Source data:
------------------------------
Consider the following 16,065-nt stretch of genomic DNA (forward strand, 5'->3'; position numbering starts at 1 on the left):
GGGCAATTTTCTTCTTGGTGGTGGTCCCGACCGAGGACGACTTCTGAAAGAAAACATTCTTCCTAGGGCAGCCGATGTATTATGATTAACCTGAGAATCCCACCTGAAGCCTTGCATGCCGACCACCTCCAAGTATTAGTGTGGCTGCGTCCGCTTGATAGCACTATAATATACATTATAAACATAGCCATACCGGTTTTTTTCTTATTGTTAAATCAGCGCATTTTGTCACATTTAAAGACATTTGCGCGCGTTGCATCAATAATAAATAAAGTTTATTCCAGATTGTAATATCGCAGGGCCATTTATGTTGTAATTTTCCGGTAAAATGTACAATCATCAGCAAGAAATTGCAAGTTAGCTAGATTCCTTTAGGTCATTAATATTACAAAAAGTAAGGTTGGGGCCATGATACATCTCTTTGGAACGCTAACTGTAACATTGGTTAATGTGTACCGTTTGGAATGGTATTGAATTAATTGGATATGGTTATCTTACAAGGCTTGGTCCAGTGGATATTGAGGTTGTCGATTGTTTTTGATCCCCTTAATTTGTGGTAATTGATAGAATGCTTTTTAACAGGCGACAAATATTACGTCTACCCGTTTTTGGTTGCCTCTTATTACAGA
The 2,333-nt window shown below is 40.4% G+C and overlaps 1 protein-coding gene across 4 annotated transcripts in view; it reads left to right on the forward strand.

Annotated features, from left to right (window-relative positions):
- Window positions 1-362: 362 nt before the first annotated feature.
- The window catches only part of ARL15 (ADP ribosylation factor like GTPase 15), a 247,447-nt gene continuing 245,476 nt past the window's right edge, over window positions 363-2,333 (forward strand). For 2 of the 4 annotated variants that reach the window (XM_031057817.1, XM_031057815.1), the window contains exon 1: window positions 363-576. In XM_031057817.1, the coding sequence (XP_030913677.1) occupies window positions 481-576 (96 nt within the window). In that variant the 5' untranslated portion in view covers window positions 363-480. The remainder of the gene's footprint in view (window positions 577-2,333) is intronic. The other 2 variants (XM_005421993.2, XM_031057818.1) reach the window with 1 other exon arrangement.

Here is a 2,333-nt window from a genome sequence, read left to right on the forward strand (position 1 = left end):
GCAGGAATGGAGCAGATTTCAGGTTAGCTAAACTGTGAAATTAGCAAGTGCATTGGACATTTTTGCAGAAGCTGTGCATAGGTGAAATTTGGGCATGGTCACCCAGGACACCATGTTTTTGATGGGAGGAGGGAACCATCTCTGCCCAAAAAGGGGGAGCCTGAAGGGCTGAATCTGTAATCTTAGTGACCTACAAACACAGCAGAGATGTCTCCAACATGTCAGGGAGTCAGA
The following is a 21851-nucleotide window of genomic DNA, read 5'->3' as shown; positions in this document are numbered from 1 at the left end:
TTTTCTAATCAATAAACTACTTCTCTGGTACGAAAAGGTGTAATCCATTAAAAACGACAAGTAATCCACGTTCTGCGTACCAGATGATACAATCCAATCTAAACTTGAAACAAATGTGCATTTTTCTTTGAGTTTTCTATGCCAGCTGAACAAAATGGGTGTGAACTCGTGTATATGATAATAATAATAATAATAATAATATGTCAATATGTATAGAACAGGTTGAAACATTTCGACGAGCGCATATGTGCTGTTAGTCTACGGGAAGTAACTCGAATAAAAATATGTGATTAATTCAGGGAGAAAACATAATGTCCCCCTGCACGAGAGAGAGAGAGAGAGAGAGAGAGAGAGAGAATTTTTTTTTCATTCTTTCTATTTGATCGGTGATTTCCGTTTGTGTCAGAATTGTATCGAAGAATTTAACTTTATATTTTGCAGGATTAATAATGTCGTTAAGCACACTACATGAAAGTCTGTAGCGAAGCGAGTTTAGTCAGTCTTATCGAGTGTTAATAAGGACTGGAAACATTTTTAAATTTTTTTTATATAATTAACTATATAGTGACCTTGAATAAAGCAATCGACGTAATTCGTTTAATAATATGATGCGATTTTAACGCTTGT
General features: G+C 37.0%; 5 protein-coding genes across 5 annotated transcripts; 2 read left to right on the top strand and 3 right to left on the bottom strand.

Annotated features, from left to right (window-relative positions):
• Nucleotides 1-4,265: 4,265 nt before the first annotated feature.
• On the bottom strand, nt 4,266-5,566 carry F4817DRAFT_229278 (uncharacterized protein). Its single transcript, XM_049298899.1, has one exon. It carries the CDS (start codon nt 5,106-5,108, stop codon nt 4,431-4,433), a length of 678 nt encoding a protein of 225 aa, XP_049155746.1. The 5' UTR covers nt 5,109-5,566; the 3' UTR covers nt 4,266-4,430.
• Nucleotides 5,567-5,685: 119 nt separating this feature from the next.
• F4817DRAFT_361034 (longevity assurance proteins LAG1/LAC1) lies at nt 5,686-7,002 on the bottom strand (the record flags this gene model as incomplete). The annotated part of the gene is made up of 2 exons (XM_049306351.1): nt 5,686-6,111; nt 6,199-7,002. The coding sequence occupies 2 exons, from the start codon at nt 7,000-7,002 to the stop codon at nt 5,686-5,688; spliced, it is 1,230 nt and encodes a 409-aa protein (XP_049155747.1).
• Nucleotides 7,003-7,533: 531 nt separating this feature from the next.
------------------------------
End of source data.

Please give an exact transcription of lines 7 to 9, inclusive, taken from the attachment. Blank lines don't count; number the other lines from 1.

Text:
Here is a 2,333-nt window from a genome sequence, read left to right on the forward strand (position 1 = left end):
GCAGGAATGGAGCAGATTTCAGGTTAGCTAAACTGTGAAATTAGCAAGTGCATTGGACATTTTTGCAGAAGCTGTGCATAGGTGAAATTTGGGCATGGTCACCCAGGACACCATGTTTTTGATGGGAGGAGGGAACCATCTCTGCCCAAAAAGGGGGAGCCTGAAGGGCTGAATCTGTAATCTTAGTGACCTACAAACACAGCAGAGATGTCTCCAACATGTCAGGGAGTCAGA
The following is a 21851-nucleotide window of genomic DNA, read 5'->3' as shown; positions in this document are numbered from 1 at the left end: